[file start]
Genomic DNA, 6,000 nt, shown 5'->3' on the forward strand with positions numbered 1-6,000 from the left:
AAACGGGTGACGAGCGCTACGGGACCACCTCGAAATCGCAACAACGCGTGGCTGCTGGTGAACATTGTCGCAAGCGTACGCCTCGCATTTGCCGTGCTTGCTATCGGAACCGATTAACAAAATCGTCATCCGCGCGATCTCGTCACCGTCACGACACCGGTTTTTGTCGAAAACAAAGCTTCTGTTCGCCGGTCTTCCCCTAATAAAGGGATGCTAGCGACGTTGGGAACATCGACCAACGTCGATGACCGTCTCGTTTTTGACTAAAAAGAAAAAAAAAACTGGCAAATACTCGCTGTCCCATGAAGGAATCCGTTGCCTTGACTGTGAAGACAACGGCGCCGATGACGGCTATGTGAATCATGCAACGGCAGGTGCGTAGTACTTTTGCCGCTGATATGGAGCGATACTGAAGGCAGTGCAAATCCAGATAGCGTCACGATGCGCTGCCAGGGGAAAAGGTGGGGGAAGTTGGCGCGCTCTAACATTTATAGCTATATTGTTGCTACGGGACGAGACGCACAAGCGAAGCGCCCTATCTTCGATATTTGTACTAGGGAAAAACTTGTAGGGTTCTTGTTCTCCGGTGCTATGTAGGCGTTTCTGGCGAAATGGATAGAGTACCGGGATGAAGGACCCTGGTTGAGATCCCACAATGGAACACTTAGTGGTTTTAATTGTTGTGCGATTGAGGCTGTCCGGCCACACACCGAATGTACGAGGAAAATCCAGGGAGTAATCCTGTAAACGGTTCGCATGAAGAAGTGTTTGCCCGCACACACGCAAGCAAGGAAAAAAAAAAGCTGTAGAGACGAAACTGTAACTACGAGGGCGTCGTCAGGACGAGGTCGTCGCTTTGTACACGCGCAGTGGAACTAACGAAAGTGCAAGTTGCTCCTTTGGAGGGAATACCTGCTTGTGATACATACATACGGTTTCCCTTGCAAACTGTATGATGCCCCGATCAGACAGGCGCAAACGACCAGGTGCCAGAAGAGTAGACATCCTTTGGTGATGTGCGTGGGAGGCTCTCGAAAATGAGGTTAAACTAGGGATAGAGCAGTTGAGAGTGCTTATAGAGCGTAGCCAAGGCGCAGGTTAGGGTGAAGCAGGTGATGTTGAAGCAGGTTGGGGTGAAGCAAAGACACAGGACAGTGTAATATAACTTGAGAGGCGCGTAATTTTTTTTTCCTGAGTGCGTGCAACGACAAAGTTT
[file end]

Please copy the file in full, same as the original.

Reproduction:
Genomic DNA, 6,000 nt, shown 5'->3' on the forward strand with positions numbered 1-6,000 from the left:
AAACGGGTGACGAGCGCTACGGGACCACCTCGAAATCGCAACAACGCGTGGCTGCTGGTGAACATTGTCGCAAGCGTACGCCTCGCATTTGCCGTGCTTGCTATCGGAACCGATTAACAAAATCGTCATCCGCGCGATCTCGTCACCGTCACGACACCGGTTTTTGTCGAAAACAAAGCTTCTGTTCGCCGGTCTTCCCCTAATAAAGGGATGCTAGCGACGTTGGGAACATCGACCAACGTCGATGACCGTCTCGTTTTTGACTAAAAAGAAAAAAAAAACTGGCAAATACTCGCTGTCCCATGAAGGAATCCGTTGCCTTGACTGTGAAGACAACGGCGCCGATGACGGCTATGTGAATCATGCAACGGCAGGTGCGTAGTACTTTTGCCGCTGATATGGAGCGATACTGAAGGCAGTGCAAATCCAGATAGCGTCACGATGCGCTGCCAGGGGAAAAGGTGGGGGAAGTTGGCGCGCTCTAACATTTATAGCTATATTGTTGCTACGGGACGAGACGCACAAGCGAAGCGCCCTATCTTCGATATTTGTACTAGGGAAAAACTTGTAGGGTTCTTGTTCTCCGGTGCTATGTAGGCGTTTCTGGCGAAATGGATAGAGTACCGGGATGAAGGACCCTGGTTGAGATCCCACAATGGAACACTTAGTGGTTTTAATTGTTGTGCGATTGAGGCTGTCCGGCCACACACCGAATGTACGAGGAAAATCCAGGGAGTAATCCTGTAAACGGTTCGCATGAAGAAGTGTTTGCCCGCACACACGCAAGCAAGGAAAAAAAAAAGCTGTAGAGACGAAACTGTAACTACGAGGGCGTCGTCAGGACGAGGTCGTCGCTTTGTACACGCGCAGTGGAACTAACGAAAGTGCAAGTTGCTCCTTTGGAGGGAATACCTGCTTGTGATACATACATACGGTTTCCCTTGCAAACTGTATGATGCCCCGATCAGACAGGCGCAAACGACCAGGTGCCAGAAGAGTAGACATCCTTTGGTGATGTGCGTGGGAGGCTCTCGAAAATGAGGTTAAACTAGGGATAGAGCAGTTGAGAGTGCTTATAGAGCGTAGCCAAGGCGCAGGTTAGGGTGAAGCAGGTGATGTTGAAGCAGGTTGGGGTGAAGCAAAGACACAGGACAGTGTAATATAACTTGAGAGGCGCGTAATTTTTTTTTCCTGAGTGCGTGCAACGACAAAGTTT